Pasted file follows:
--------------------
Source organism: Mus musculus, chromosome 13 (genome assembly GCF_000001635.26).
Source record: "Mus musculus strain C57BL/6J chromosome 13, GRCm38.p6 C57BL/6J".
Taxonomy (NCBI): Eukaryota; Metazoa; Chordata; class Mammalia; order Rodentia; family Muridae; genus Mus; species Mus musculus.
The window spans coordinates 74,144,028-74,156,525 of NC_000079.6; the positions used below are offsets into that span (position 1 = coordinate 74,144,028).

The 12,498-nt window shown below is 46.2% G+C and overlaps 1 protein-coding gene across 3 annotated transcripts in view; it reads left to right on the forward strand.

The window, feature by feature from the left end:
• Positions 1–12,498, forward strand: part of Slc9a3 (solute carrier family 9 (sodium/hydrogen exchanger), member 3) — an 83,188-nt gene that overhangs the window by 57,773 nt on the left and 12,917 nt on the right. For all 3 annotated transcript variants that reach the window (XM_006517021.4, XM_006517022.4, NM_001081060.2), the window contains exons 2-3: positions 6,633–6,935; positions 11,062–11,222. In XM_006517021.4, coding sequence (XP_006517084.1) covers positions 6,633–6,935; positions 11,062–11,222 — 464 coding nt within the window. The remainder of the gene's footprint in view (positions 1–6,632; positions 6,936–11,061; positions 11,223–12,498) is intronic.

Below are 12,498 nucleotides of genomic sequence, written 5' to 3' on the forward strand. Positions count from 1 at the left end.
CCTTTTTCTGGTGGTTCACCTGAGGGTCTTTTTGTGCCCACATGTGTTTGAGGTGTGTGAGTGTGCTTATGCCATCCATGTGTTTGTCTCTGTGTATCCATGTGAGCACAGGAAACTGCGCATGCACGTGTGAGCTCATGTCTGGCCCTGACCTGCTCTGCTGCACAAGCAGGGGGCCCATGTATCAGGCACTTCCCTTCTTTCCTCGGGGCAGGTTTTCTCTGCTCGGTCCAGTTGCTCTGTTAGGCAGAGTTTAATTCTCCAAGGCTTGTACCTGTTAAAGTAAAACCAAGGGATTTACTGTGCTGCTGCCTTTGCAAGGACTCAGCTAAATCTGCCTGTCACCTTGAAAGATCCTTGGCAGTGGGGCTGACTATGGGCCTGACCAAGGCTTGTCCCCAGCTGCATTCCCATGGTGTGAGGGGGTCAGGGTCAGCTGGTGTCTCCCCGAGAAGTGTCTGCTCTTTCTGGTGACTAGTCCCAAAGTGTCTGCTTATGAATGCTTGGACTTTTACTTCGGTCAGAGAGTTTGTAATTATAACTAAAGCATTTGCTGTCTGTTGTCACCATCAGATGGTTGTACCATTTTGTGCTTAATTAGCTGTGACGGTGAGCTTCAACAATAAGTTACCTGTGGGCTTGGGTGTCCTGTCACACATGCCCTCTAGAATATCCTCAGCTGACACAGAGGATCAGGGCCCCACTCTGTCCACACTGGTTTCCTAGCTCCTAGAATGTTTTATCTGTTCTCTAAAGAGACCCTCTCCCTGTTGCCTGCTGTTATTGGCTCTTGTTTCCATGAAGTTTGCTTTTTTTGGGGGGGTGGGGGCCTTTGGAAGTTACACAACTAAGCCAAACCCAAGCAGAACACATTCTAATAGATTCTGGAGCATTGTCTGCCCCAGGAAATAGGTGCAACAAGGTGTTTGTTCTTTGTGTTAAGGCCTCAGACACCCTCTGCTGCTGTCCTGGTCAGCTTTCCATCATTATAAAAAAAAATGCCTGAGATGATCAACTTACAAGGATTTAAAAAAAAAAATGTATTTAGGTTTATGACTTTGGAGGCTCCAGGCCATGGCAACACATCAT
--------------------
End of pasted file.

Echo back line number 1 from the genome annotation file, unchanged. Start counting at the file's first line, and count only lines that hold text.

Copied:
Source organism: Mus musculus, chromosome 13 (genome assembly GCF_000001635.26).